The novel is fundamentally an exploration of Rand’s philosophy of rational selfishness, the belief that all virtue and vice is basically an expression of reason and that we are at root motivated by selfish impulses. To think otherwise is naïve and dangerous.
Rand is at great pains to run counter to Marxism and the idea that selfishness is in reality an expression of a mode of culture, most specifically capitalism. Rand would have us believe that the great movements of history were driven by those who selfishly follow their rational tendencies.
While the book did sell well (it made it to number 3 on The New York Times Bestsellers), it was almost universally panned by critics. It was described as “exorable claptrap” and “remorseless hectoring and prolixity.” Most reviewers found the book to be brimming with hatred for humanity and ill-founded in every way. At minimum, the novel has been described as “sophomoric and remarkably silly.”
Nevertheless, Ayn Rand’s Atlas Shrugged remains influential. The American Libertarian Party draws much of its ideological foundations from the philosophy of Ayn Rand and this novel in particular. Many leaders in business have been influenced by the novel since it clearly bolsters a set of beliefs which reinforce their own choices.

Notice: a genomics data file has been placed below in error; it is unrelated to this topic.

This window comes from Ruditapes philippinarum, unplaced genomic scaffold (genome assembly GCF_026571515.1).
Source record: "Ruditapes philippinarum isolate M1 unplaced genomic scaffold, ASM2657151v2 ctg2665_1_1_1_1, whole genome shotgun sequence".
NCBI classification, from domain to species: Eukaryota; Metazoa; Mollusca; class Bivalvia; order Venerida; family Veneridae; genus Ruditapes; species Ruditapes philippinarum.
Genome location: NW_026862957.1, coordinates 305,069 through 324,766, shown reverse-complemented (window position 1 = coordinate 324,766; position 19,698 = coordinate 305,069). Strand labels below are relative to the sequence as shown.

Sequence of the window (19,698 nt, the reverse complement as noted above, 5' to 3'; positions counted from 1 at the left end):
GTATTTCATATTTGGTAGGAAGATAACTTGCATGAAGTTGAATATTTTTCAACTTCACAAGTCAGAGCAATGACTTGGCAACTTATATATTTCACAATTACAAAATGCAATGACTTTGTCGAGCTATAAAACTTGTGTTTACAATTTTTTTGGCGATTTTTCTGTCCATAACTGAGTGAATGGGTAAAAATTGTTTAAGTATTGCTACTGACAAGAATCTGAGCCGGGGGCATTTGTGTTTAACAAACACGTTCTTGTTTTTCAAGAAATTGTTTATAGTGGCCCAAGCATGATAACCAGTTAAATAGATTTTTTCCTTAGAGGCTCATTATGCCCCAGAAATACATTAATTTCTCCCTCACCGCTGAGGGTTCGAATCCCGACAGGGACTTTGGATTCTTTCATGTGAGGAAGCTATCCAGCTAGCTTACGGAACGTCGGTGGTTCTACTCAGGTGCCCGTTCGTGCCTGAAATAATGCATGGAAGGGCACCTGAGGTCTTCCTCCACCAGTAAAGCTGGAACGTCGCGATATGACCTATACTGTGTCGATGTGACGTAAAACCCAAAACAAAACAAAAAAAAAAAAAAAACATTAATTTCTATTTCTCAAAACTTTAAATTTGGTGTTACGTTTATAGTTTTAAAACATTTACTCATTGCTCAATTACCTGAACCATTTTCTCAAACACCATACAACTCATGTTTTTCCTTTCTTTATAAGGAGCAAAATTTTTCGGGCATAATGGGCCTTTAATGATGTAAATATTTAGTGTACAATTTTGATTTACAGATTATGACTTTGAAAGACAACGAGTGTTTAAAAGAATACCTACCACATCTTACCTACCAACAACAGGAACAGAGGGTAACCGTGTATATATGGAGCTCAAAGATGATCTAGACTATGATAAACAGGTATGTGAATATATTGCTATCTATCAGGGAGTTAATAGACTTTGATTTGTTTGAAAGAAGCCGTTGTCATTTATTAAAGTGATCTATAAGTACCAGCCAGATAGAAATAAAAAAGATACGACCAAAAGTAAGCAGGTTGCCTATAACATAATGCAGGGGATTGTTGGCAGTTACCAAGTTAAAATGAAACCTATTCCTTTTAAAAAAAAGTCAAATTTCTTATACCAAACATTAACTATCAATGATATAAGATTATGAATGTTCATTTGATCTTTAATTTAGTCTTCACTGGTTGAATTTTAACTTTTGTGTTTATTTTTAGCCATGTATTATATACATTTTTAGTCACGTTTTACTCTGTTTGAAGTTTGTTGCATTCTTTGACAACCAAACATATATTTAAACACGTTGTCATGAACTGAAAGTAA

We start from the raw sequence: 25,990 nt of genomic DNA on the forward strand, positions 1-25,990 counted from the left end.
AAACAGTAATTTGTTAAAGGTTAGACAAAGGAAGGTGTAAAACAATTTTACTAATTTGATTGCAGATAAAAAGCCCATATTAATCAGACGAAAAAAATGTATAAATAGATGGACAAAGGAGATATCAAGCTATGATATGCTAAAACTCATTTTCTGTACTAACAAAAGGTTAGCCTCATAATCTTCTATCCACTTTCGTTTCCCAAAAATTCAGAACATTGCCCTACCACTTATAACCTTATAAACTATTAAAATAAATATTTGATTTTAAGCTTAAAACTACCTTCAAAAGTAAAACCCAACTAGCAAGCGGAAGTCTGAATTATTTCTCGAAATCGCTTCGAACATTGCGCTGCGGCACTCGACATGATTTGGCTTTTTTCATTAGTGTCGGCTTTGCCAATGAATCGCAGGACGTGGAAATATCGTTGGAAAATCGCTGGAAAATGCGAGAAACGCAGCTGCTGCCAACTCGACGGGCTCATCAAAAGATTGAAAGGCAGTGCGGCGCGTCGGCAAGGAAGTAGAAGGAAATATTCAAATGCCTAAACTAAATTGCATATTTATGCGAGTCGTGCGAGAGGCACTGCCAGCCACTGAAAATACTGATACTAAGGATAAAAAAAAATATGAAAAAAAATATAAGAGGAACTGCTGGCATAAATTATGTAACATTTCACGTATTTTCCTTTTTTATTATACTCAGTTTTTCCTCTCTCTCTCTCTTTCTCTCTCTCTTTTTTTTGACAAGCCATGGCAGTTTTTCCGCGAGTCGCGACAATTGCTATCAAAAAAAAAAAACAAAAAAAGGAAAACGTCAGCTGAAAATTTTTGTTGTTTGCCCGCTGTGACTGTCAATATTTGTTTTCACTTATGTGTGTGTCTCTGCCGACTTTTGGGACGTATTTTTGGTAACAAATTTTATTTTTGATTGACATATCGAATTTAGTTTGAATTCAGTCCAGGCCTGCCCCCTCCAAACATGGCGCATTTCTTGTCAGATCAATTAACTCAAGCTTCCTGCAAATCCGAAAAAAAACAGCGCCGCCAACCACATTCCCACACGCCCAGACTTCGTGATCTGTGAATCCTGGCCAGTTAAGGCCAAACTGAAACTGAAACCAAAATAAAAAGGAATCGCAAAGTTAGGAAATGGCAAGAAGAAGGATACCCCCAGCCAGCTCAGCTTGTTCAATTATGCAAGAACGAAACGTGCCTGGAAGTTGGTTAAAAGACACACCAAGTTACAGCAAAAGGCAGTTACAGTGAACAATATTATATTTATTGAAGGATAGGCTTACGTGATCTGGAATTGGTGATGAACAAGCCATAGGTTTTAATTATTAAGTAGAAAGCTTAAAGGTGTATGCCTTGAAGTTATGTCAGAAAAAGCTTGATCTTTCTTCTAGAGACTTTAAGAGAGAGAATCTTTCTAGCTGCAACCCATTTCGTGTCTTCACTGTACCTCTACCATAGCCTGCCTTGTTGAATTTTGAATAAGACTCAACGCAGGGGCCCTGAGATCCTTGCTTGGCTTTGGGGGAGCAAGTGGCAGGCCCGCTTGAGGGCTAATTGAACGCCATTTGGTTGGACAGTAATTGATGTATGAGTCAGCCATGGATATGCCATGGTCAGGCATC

Even as the book has been embraced by American conservatives, many critics still consider Rand’s novel to be a childish attempt at bolstering an ill-conceived philosophical program, one which one critic described as “calculated cruelty and an arid subhuman image of man.”
Numerous attempts have been made to adapt the novel for film and nearly all of them have become bogged down in finance and production problems. Rand herself, who was once a Hollywood screen writer, attempted to write a script adaptation. She died leaving it unfinished.